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ADD or ADHD in Teens

Updated on May 1, 2013

What is Attention Deficit Disorder?

Attention Deficit Disorder (ADD) is a group of symptoms focused on one's attention span or lack there of.

Symptoms of ADD

  • Easily distracted
  • Irritable
  • lacks concentration
  • Hyperactive
  • Impulsive

  • carelessness or rushing through tasks
  • difficulty finishing projects
  • forgetfulness
  • racing thoughts apparent through conversation
  • procrastination


During teen years, especially as the hormonal changes of adolescence are going on, symptoms of AD/HD may intensify or change dramatically warranting an additional or different diagnosis.

ADD and ADHD One in the Same?

In the "old days" the two diagnoses stood alone.

Now a days ADD and ADHD are co-mingled, since the diagnostic criteria is virtually the same.

A diagnosis of AD/HD is now more common then picking either or. Hyperactivity (which is what the H in ADHD stands for) is considered optional for a diagnosis. In other words ADD and ADHD are virtually the same disorder with an added symptom that a person may or may not exhibit.

The official term is AD/HD (Attention-Deficit/Hyperactivity Disorder).

Hyperactivity no longer warrants a separate diagnosis as it once did.

Do I Have AD/HD?

Answer the 8 simple questions below to see if you or your loved one possibly has AD/HD.

Is AD/HD the Right Diagnosis?

Frequently a diagnosis of AD/HD is seen in the younger population, when a patient ages (or goes through puberty for example) more symptoms may present themselves and warrant either a separate diagnosis or a new diagnosis all together.

Often times AD/HD coexists with other conditions including learning disabilities, anxiety disorders, and or other mood or personality disorders. Later in life a person who was diagnosed ADD, ADHD, or more recently AD/HD may or may not be diagnosed with other mental disorders, symptoms, or illness.

Teens may find themselves confronted with an additional diagnosis of Oppositional Defiant Disorder or Conduct disorder.

As with any disorder or illness proper diagnosis by a trained professional is essential to proper treatment.

Behavioral Disorders and Teens: The Many Factors

Teenagers bring to the table many "symptoms" that often mimic AD/HD.

They tend to be restless, carefree, defiant, and uninterested in things outside their "world". All to often a diagnosis of AD/HD is given to a child or teen based on an evaluation of a teacher, co-worker, sitter, or friend.

A trained professional is the only person able to diagnosis your child with AD/HD and is qualified to help before, during, and after treatment.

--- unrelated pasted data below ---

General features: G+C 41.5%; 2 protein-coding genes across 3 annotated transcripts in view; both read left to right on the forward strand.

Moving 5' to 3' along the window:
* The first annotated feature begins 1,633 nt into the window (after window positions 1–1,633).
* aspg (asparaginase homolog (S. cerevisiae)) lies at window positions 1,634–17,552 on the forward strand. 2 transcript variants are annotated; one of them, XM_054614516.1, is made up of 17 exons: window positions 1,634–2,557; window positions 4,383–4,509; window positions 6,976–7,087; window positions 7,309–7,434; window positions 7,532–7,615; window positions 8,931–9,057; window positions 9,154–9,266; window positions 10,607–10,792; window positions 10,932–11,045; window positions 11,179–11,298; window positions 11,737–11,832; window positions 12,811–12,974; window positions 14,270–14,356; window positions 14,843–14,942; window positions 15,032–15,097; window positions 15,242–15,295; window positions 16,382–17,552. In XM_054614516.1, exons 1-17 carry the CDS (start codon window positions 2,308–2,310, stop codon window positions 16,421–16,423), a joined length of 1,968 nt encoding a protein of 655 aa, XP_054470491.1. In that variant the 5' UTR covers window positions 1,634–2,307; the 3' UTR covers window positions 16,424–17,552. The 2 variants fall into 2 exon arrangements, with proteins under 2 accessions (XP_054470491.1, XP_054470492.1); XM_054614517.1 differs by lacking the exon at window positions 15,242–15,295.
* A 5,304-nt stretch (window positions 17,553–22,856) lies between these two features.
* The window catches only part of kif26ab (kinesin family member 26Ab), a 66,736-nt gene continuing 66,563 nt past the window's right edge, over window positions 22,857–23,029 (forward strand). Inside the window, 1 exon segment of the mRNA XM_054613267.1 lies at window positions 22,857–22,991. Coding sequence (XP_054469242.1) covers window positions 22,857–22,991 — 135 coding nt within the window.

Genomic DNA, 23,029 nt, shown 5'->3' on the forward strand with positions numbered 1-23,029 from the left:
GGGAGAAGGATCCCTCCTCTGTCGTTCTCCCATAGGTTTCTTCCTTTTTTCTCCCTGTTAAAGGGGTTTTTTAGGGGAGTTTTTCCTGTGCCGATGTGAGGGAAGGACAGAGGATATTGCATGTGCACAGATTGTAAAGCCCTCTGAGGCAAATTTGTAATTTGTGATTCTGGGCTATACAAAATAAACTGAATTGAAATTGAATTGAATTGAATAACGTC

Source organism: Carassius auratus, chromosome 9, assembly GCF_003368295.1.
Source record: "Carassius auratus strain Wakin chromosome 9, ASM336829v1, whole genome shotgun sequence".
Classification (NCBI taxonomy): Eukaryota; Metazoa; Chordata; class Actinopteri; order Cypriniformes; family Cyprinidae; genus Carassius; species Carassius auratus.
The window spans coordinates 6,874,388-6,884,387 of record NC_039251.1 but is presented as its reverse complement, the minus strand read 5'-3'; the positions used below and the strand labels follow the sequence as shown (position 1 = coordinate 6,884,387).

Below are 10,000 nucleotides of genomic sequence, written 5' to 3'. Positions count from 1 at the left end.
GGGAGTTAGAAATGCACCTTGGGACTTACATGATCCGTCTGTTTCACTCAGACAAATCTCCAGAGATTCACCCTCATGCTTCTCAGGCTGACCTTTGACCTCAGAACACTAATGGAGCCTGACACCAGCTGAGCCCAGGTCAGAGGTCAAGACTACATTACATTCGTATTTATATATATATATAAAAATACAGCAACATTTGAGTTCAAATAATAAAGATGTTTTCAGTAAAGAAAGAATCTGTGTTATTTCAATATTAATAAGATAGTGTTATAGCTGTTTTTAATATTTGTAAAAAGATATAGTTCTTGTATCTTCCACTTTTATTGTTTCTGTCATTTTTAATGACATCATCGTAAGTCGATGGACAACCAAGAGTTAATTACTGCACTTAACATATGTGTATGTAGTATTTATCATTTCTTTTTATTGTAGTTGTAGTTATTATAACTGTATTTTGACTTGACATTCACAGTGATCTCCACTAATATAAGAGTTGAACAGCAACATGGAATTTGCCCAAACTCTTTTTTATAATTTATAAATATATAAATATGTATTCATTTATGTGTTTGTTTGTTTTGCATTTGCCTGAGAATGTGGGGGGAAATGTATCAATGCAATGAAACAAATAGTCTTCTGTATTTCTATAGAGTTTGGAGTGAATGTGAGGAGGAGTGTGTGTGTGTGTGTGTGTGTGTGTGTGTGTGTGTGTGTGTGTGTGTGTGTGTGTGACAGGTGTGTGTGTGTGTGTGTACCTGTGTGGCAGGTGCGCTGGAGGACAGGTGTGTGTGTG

Ruling out all possible causes before labeling a child AD/HD is important in diagnosis.

For instance, outside influences such as drug abuse, and/or stimulant abuse can mimic symptoms of AD/HD. Hereditary issues should be taken into consideration as well as the child's home life.

What to do if you or a loved one have ADD/ADHD

Discuss symptoms with your doctor, ask for advice, and local resources to help you help your loved ones.

Keep in mind that successful AD/HD management usually involves some combination of medications, behavior therapy, lifestyle changes, and counseling. Treatment will be unique to the individual, based on severity, and to what degree the symptoms are controlling his or her life.

Treatment for AD/HD is lifelong but requires only maintenance and understanding of treatment after initial evaluation by a trained professional.

Only children with severe AD/HD symptoms should be considered for medication as a first-line treatment option.


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    • Rfordin profile imageAUTHOR


      5 years ago from Florida

      Thanks billybuc,

      I wrote another hub- that I unpublished that was very similar to AD/HD and just being kids. I kinda come from that mind set as well....... But that's not the "normal" mindset" anymore, more so "he acts XYZ because he as XYZ". But I hear you 100%.

      Thanks for coming to see me.


    • billybuc profile image

      Bill Holland 

      5 years ago from Olympia, WA

      Interesting that you said in the old days they were the old days that I remember they never existed. Kids were called hyper or just a "pain in the butt. " LOL

      Having taught for eighteen years I have sat in on quite a few meetings about ADD and did a good job of highlighting the facts.


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